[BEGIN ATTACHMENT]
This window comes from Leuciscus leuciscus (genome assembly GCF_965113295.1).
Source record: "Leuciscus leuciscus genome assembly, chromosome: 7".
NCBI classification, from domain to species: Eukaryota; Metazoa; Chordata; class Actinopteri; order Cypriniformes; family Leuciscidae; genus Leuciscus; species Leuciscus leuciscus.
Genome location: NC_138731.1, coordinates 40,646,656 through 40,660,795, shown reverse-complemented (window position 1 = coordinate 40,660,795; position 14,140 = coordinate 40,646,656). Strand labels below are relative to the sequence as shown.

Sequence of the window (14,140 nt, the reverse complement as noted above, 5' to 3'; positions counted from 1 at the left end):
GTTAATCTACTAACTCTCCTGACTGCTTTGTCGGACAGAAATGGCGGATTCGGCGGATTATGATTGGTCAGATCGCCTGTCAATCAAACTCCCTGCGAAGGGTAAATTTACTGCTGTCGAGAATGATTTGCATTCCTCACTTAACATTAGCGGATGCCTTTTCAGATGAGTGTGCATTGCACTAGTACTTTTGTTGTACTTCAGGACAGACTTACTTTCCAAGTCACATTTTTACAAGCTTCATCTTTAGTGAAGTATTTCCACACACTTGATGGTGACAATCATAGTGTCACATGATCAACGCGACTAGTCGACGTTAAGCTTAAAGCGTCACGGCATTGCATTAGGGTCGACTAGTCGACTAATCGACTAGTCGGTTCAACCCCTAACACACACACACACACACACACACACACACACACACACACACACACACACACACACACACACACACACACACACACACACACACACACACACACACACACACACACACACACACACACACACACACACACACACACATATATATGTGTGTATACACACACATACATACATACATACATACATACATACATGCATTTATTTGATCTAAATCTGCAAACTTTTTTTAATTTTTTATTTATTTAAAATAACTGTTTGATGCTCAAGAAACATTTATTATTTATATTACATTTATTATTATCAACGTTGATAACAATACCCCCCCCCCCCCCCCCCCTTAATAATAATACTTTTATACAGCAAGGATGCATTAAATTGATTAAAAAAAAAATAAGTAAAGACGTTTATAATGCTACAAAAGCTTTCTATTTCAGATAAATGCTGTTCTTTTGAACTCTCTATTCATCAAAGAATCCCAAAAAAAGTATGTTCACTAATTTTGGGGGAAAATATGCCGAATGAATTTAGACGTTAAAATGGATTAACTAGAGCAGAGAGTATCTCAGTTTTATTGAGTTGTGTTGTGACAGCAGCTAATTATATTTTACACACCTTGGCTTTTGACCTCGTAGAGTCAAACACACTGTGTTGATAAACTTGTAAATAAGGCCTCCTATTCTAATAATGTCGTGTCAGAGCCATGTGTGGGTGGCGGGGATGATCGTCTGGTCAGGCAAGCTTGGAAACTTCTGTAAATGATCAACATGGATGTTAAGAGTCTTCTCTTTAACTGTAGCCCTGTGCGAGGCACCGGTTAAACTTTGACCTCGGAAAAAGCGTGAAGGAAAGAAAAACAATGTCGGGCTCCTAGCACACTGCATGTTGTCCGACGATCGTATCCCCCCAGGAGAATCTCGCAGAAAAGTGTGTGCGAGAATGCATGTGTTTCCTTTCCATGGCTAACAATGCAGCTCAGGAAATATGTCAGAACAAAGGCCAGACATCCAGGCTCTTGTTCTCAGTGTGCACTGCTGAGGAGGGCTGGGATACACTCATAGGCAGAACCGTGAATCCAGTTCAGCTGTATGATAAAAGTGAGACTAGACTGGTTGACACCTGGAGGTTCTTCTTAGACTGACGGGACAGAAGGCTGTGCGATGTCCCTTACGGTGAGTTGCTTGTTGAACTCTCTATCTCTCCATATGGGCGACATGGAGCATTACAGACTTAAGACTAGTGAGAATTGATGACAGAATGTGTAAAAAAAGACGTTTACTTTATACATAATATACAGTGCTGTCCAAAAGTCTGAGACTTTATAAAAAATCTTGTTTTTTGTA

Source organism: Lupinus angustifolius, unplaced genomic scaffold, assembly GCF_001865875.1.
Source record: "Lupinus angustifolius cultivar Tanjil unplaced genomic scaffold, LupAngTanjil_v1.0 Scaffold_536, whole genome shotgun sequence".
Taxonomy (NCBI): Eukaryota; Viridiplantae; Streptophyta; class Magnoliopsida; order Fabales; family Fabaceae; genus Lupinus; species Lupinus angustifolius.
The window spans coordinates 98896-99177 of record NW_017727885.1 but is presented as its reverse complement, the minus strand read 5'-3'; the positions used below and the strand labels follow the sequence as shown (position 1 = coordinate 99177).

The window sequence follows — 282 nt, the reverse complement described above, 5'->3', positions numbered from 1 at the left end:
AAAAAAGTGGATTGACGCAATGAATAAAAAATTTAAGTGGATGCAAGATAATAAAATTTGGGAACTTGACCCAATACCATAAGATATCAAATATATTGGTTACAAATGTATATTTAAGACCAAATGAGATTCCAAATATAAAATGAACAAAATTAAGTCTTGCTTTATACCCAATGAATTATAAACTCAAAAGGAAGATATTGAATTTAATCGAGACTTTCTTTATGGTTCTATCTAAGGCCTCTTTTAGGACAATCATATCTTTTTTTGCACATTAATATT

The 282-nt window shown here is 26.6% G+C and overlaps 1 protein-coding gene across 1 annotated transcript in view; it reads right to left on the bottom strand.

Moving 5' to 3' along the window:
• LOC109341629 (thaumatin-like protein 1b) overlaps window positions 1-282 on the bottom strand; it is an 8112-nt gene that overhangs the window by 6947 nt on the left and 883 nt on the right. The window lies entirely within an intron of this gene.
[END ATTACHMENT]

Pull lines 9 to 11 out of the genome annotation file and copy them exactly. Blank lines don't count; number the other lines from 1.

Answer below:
Taxonomy (NCBI): Eukaryota; Viridiplantae; Streptophyta; class Magnoliopsida; order Fabales; family Fabaceae; genus Lupinus; species Lupinus angustifolius.
The window spans coordinates 98896-99177 of record NW_017727885.1 but is presented as its reverse complement, the minus strand read 5'-3'; the positions used below and the strand labels follow the sequence as shown (position 1 = coordinate 99177).

The window sequence follows — 282 nt, the reverse complement described above, 5'->3', positions numbered from 1 at the left end: